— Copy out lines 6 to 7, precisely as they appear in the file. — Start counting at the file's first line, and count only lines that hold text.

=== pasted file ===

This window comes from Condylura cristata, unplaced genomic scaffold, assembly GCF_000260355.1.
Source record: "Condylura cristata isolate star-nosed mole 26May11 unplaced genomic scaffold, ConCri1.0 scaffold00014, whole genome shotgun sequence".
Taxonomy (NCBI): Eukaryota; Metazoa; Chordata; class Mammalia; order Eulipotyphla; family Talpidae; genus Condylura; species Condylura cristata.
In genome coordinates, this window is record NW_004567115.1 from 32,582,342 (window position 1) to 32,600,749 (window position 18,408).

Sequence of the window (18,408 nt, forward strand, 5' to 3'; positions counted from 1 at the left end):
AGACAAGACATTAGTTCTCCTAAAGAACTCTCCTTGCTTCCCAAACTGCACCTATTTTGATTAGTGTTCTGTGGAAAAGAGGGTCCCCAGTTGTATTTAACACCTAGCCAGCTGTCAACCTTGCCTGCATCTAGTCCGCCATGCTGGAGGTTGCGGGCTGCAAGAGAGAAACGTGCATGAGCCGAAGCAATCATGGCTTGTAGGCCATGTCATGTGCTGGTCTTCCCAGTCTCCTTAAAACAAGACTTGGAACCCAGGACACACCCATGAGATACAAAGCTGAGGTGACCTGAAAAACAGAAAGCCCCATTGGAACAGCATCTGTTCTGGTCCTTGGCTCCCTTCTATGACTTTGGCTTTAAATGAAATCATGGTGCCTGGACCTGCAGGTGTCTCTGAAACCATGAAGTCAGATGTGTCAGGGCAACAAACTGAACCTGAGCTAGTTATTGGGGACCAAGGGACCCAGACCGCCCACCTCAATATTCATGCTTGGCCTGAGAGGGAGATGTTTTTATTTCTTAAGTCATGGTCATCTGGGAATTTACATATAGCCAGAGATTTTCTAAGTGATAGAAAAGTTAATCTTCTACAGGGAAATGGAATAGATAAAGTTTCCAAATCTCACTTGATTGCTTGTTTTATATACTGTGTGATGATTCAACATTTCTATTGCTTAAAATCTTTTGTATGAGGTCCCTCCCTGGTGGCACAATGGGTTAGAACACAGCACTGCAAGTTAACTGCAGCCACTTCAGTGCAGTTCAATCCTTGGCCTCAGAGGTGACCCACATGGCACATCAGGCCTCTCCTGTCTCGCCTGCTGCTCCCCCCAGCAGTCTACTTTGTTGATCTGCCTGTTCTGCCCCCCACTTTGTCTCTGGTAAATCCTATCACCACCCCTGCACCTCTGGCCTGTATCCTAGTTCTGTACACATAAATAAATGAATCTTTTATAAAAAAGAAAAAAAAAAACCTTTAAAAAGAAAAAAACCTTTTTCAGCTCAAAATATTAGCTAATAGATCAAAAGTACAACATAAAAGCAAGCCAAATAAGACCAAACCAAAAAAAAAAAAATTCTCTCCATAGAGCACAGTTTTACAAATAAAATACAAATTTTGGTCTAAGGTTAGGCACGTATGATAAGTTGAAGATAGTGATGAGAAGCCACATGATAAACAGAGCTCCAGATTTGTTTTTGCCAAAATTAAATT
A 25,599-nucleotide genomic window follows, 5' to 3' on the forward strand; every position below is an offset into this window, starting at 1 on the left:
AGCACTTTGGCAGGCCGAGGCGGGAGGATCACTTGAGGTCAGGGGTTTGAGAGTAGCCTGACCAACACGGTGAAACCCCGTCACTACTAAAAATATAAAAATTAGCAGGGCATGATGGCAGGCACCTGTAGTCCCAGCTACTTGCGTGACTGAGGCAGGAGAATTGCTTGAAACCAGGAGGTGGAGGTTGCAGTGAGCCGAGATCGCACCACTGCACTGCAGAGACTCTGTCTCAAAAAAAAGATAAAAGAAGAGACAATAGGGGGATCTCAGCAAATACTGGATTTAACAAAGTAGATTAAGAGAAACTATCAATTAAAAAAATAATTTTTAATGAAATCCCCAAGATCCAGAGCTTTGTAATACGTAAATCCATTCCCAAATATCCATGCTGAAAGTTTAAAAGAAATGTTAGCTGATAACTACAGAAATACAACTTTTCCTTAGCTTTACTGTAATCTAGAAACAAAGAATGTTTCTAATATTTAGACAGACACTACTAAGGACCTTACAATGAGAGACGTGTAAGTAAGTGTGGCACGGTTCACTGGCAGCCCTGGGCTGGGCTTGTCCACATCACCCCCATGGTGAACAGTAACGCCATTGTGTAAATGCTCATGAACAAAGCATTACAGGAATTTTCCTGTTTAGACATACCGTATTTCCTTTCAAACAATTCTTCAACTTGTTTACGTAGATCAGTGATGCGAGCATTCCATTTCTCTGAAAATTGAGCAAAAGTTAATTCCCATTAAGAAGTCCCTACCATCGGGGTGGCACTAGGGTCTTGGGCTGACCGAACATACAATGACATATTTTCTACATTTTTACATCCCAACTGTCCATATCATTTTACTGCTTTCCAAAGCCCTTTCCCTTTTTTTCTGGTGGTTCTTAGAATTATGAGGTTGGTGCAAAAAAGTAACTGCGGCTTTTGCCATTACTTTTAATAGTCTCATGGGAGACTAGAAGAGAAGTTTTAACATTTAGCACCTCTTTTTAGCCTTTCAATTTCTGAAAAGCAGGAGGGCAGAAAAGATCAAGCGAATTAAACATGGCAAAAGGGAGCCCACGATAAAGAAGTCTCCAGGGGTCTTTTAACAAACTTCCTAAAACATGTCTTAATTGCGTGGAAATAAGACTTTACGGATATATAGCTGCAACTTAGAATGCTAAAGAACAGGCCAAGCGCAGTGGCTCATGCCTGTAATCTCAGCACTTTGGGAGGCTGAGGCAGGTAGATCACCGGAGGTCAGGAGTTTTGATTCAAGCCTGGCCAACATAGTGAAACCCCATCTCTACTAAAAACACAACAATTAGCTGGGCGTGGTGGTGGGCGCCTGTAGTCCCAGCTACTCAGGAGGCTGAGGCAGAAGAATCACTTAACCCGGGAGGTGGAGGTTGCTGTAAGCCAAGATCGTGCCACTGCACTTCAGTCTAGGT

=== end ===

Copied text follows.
AGACAAGACATTAGTTCTCCTAAAGAACTCTCCTTGCTTCCCAAACTGCACCTATTTTGATTAGTGTTCTGTGGAAAAGAGGGTCCCCAGTTGTATTTAACACCTAGCCAGCTGTCAACCTTGCCTGCATCTAGTCCGCCATGCTGGAGGTTGCGGGCTGCAAGAGAGAAACGTGCATGAGCCGAAGCAATCATGGCTTGTAGGCCATGTCATGTGCTGGTCTTCCCAGTCTCCTTAAAACAAGACTTGGAACCCAGGACACACCCATGAGATACAAAGCTGAGGTGACCTGAAAAACAGAAAGCCCCATTGGAACAGCATCTGTTCTGGTCCTTGGCTCCCTTCTATGACTTTGGCTTTAAATGAAATCATGGTGCCTGGACCTGCAGGTGTCTCTGAAACCATGAAGTCAGATGTGTCAGGGCAACAAACTGAACCTGAGCTAGTTATTGGGGACCAAGGGACCCAGACCGCCCACCTCAATATTCATGCTTGGCCTGAGAGGGAGATGTTTTTATTTCTTAAGTCATGGTCATCTGGGAATTTACATATAGCCAGAGATTTTCTAAGTGATAGAAAAGTTAATCTTCTACAGGGAAATGGAATAGATAAAGTTTCCAAATCTCACTTGATTGCTTGTTTTATATACTGTGTGATGATTCAACATTTCTATTGCTTAAAATCTTTTGTATGAGGTCCCTCCCTGGTGGCACAATGGGTTAGAACACAGCACTGCAAGTTAACTGCAGCCACTTCAGTGCAGTTCAATCCTTGGCCTCAGAGGTGACCCACATGGCACATCAGGCCTCTCCTGTCTCGCCTGCTGCTCCCCCCAGCAGTCTACTTTGTTGATCTGCCTGTTCTGCCCCCCACTTTGTCTCTGGTAAATCCTATCACCACCCCTGCACCTCTGGCCTGTATCCTAGTTCTGTACACATAAATAAATGAATCTTTTATAAAAAAGAAAAAAAAAAACCTTTAAAAAGAAAAAAACCTTTTTCAGCTCAAAATATTAGCTAATAGATCAAAAGTACAACATAAAAGCAAGCCAAATAAGACCAAACCAAAAAAAAAAAAATTCTCTCCATAGAGCACAGTTTTACAAATAAAATACAAATTTTGGTCTAAGGTTAGGCACGTATGATAAGTTGAAGATAGTGATGAGAAGCCACATGATAAACAGAGCTCCAGATTTGTTTTTGCCAAAATTAAATT
A 25,599-nucleotide genomic window follows, 5' to 3' on the forward strand; every position below is an offset into this window, starting at 1 on the left: